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Aeroplane Model - Boeing 727-76, Jet Passenger Airliner, Trans Australia Airlines, VH-TJA, circa 1964 Object Reg. No: ST 040977

Aircraft History

The US-built Boeing 727 and 737 series of medium range jet airliners have been the most commercially successful passenger aircraft ever built. Following on from the success of the four-engine Boeing 707, the 727 featured three Pratt & Whitney JTD8D jet engines grouped in the tail. The first 727 flew on 9 February 1963 with deliveries of the 727-100 beginning in 1964. A stretched fuselage 727-200 model was offered in 1965. Australia was an early customer for the 727 with the Airlines Agreement Act (Two Airlines Agreement) specifing that Ansett-ANA and Trans Australia Airlines (TAA) must use the same aircraft and these must be delivered at the same time. The first two 727's landed at Essendon Airport, Melbourne on 16 October 1964. Ansett's VH-RME and TAA's VH-TJA began flying paying passengers on 2 November 1964. Along with the Douglas DC-9, the Boeing 727 was the main passenger aircraft used by both airlines until the acquisition of the 737 in the early 1980s. TAA referred to its 727 aircraft as 'Whispering T-Jets'. The last Ansett 727 left the fleet in April 1997.

Model History

This wooden model is painted to represent Boeing 727-76, VH-TJA operated by Trans Australia Airlines in the mid-1960s. This aircraft was first flown on 24 August 1964 and arrived in Melbourne on 16 October 1964. It was registered VH-TJA with the name 'James Cook' and flew its first passenger service with TAA on 2 November 1964. On 29 January 1971 this aircraft was involved in one of the most serious incidents in Australian aviation history when it struck a DC-8 aircraft which had not cleared the runway at Sydney Airport. VH-TJA was extensively damaged but managed to take off and made an emergency landing without hydraulics forty minutes later. It was repaired and remained with TAA until February 1976. It returned to the USA and was later used by Continental Airlines as N18480 from 1977 to 1991. The aircraft was scrapped in 1993. It is believed that this is a promotional or display model used by TAA in the mid-1960s.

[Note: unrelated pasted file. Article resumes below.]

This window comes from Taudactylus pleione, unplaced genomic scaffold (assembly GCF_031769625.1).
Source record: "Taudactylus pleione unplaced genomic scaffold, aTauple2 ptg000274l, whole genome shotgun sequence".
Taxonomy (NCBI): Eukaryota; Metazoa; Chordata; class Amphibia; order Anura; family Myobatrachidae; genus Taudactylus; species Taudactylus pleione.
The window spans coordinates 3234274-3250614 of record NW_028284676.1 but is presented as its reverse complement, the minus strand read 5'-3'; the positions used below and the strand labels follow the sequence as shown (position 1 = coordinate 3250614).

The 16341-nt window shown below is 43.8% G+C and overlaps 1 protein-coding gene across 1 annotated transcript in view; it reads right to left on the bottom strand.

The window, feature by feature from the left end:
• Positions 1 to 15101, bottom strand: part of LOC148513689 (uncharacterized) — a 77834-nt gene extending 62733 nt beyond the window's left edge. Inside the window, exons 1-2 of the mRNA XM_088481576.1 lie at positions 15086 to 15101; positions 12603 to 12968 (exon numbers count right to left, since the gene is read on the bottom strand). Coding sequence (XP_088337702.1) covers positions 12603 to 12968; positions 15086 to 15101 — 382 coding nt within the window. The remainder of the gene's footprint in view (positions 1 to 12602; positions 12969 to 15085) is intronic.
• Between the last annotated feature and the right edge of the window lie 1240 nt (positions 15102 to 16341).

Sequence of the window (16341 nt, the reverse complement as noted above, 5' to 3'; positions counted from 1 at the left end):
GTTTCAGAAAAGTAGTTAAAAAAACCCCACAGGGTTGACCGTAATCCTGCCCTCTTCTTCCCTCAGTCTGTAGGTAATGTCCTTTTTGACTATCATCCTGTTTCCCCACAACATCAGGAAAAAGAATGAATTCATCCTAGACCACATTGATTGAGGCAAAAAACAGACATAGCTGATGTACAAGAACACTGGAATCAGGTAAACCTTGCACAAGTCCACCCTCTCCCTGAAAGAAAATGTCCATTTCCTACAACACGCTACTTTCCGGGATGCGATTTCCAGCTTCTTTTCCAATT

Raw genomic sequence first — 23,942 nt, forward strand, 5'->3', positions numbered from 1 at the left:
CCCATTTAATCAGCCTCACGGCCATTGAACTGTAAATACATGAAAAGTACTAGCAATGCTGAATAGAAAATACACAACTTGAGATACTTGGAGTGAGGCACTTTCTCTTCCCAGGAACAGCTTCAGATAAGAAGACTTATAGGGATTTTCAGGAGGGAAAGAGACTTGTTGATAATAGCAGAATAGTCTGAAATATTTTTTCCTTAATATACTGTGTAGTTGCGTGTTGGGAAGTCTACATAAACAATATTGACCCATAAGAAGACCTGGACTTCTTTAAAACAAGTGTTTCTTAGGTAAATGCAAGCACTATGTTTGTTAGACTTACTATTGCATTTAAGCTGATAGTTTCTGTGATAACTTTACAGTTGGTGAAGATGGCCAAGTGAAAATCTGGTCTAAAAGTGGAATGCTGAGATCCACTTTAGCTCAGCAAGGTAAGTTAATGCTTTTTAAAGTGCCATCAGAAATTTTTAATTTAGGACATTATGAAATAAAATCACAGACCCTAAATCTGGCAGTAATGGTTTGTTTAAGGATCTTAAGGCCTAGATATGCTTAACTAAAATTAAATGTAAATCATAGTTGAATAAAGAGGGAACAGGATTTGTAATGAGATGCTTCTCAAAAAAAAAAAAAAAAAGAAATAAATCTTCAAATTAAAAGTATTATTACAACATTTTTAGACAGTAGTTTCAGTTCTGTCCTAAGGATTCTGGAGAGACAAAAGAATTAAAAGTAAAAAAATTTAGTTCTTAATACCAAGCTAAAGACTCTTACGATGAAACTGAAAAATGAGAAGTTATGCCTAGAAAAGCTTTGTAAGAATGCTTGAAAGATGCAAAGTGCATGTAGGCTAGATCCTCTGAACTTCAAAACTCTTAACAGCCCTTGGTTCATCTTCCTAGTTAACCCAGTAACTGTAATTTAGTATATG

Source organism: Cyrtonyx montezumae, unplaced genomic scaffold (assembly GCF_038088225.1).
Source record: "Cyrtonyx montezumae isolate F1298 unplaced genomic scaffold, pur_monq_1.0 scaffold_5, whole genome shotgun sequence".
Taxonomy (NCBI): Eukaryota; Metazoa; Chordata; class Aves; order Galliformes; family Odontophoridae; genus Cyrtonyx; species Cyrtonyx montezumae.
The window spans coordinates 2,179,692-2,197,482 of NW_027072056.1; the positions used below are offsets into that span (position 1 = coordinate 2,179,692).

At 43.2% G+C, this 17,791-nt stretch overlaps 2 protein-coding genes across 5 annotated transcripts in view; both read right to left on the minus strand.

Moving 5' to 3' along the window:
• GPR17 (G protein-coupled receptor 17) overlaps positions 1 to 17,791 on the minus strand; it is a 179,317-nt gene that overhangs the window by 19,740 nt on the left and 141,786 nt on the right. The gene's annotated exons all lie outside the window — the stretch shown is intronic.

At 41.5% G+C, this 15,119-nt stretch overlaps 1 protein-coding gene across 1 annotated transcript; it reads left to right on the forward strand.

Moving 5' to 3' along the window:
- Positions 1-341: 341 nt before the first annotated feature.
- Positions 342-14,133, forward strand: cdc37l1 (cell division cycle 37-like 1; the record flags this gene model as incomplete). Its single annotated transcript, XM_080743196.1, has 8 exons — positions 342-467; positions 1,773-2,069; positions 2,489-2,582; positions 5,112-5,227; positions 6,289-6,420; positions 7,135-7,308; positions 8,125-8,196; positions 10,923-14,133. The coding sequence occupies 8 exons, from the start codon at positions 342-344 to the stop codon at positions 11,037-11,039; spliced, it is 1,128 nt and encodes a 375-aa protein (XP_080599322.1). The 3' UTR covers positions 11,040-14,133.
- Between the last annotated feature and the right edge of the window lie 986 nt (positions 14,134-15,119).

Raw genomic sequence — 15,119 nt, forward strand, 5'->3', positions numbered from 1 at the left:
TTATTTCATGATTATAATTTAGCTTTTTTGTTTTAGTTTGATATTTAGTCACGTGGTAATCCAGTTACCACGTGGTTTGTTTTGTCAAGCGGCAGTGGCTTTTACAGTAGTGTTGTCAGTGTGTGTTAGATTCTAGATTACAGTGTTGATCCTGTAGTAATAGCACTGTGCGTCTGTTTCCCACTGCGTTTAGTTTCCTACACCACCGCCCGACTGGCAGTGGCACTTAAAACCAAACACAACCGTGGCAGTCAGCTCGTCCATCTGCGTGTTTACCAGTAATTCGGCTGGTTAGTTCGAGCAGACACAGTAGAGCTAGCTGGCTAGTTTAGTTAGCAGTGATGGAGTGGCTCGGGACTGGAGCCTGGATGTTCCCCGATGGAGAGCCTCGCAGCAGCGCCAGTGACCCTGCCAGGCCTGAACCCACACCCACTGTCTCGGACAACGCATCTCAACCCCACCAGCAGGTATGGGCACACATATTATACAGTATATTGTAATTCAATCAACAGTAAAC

Wooden model of an aeroplane painted silver, white, blue and red with stand made from black and clear plastic.
Acquisition Information:
Donation from Unknown
Discipline: Technology
Dimensions: 90 mm (Height), 325 mm (Width), 390 mm (Length)

More information

Tagged with: model aeroplanes, passenger aircraft, scale models
Themes this item is part of: Engineering Collection, Transport Collection, The Boeing 707 & Qantas, Boeing 747 Jumbo Jet
Primary Classification: AIR TRANSPORT
Secondary Classification: Aircraft
Tertiary Classification: model turbo jet aircraft - passenger
Inscriptions: On body of areoplane: TAA THE NATIONS' JETLINE / ROYAL MAIL
On tail of aeroplane: TAA / 727 JET
On rear engine of areoplane: VH-TJA
Across both wings: TAA / VH-TJA
On underside of model, handwritten: 578

Model Name/Number: 727; 727-76
Manufacturer of Item Modelled: Boeing Aircraft Corp, Renton, Washington, United States of America, 1964
User of Item Modelled: Trans-Australia Airlines (TAA), Australia, 1964-1976


Mike Bartils Posted on 26 May 2010 2:29 PM
Great model. Wouldn't be surprised if this one was built by Paul Wilson. He did one for his son hand carved from mahogany and painted by hand. Quite extraordinary.
james Posted on 22 Feb 2014 5:42 PM
I was a passenger flying alone on this plane as a child 10 years when it it struck the dc-8 I was sitting next to the emergency window right side I remember the night well please contact me if you need any information ,regards james.

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